To avoid my holiday grumpiness, please note that I am not aware of local charities seeking volunteers to serve meals on Christmas. (Little Brothers-Friends of the Elderly seeks people to deliver meals and visit elders in the late morning.) Charities’ regular volunteers can usually handle holiday meals–and guests tend to prefer to be served by people they know rather than strangers. Plus, there is the matter of the criminal history record checks that are taking in excess of 10 business days this time of year. (Read my past blog entries about CORI checks and confusion.)

If you must volunteer at a shelter, group home, or the like, I strongly recommend gently contacting volunteer coordinators at local shelters to see whether they need help on “lesser” holidays when they tend to be understaffed and post-holiday morale may be low, such as Boxing Day (12/26), New Year’s Eve (12/31), New Year’s Day (1/1), Martin Luther King Day (PMD has an easy and fun project on 1/21/08), the day AFTER Thanksgiving, and the summer time (when their core volunteers and college students take vacations). Be gentle-they are likely hearing from orders-of-magnitude-more volunteers than they can place in their programs on Christmas, and we, of course, want them to focus on their guests and the people who will definitely be volunteering, rather than distracted and stressed by the sheer volume of demanding messages from those who they cannot match/place, right?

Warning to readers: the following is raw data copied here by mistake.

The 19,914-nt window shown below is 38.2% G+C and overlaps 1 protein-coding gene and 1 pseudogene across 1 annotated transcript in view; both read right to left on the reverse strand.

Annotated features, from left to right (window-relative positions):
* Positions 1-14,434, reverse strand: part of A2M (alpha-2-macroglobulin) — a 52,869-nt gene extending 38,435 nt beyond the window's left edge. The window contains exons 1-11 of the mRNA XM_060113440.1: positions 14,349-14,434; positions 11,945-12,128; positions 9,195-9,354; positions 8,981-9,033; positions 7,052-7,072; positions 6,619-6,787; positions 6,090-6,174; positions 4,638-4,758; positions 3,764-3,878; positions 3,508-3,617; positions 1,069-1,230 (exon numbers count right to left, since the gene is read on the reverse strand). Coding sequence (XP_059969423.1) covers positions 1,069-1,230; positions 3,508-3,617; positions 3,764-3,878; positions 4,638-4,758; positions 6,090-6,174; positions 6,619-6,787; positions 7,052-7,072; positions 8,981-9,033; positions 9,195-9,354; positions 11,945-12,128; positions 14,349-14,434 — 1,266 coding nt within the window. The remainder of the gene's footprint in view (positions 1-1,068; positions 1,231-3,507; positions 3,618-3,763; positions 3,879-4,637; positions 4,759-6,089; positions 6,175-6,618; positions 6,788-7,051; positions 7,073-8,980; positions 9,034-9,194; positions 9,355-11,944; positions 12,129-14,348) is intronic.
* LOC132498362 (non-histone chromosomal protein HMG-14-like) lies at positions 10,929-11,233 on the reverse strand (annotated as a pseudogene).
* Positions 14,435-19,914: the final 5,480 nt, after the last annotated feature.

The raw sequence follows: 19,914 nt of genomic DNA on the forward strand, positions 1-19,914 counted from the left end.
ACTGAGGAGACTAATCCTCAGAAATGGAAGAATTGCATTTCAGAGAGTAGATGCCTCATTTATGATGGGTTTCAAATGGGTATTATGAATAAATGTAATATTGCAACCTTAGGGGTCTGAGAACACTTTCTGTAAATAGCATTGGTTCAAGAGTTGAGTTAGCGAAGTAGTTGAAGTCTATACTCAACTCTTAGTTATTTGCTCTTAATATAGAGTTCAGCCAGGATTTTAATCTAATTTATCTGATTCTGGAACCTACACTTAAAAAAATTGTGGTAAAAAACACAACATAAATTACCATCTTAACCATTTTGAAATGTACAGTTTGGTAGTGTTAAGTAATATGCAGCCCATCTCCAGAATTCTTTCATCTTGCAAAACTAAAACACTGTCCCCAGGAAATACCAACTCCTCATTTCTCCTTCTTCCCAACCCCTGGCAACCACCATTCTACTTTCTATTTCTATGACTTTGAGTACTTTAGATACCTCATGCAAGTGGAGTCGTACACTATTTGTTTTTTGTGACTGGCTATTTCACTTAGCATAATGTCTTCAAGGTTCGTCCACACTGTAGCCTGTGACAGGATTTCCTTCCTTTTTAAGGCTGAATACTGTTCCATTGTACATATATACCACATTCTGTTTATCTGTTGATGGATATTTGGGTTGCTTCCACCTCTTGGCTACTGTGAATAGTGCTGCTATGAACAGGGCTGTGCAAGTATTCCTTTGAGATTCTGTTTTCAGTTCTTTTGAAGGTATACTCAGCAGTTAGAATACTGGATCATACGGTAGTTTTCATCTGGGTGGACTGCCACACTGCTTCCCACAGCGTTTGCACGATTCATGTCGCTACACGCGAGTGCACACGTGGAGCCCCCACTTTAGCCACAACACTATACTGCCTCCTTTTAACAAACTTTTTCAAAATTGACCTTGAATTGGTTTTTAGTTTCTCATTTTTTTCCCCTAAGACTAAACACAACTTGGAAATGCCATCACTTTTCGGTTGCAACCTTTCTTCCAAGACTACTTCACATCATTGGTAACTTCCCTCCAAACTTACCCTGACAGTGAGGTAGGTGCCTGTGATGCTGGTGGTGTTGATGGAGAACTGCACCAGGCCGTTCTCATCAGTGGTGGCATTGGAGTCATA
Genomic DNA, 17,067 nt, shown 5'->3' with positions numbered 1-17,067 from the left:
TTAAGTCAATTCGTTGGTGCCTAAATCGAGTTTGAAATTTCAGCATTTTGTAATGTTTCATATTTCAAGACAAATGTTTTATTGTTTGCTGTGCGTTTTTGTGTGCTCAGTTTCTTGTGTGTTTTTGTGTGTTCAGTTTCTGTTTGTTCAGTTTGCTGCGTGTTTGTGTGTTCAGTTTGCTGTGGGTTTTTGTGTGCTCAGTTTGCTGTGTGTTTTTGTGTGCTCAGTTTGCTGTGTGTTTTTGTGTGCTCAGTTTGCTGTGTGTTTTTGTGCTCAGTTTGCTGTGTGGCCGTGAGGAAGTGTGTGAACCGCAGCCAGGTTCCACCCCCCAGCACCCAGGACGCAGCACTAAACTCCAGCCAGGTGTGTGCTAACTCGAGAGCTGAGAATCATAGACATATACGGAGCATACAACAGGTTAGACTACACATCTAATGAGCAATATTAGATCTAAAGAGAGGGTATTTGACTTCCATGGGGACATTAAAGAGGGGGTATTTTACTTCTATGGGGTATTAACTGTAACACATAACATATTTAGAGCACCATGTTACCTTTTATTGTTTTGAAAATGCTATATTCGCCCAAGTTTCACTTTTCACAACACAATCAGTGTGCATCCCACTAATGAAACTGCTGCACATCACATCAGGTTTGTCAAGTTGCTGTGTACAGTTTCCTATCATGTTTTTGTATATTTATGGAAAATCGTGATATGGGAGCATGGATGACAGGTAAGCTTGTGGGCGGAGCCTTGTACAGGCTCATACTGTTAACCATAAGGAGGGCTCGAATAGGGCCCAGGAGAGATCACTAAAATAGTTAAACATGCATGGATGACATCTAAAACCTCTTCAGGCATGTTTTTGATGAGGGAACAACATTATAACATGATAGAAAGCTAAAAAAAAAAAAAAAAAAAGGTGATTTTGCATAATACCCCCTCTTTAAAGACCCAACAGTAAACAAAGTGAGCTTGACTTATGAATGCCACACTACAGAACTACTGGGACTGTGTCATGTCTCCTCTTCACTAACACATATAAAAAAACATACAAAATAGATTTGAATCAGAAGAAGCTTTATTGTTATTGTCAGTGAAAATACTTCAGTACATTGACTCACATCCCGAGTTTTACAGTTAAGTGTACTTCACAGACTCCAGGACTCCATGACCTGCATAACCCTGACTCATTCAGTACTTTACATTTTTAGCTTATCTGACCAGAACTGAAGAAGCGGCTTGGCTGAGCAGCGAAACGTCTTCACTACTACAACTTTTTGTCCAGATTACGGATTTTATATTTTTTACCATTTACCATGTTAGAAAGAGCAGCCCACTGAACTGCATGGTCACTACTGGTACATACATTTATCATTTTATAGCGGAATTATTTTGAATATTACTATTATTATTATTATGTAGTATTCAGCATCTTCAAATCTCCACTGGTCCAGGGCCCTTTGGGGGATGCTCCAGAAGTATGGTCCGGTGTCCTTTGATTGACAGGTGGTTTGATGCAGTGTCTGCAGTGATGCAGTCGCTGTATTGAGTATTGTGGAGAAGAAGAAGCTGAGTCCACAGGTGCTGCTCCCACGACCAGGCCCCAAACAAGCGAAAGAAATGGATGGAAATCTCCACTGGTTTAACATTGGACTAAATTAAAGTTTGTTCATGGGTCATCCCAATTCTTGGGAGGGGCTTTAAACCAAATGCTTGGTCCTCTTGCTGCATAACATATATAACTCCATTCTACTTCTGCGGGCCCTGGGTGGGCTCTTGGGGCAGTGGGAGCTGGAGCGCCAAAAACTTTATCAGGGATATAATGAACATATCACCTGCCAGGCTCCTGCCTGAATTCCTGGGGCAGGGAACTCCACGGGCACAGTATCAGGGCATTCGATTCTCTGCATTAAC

There is an art to finding a good match between your needs and interests and those of the recipient charity and its clients. I regard this as a lifelong process, much like finding a profession/job that one loves, as your needs and interests evolve and as you learn more about people, charities, and their needs. Hopefully, volunteering with PMD throughout the year will help you “survey” the charity scene so you can get to know a few charities beyond their web sites.

For example, last month when PMD turned 15 years old, I heard from someone who volunteered with PMD nearly two years ago. She wrote: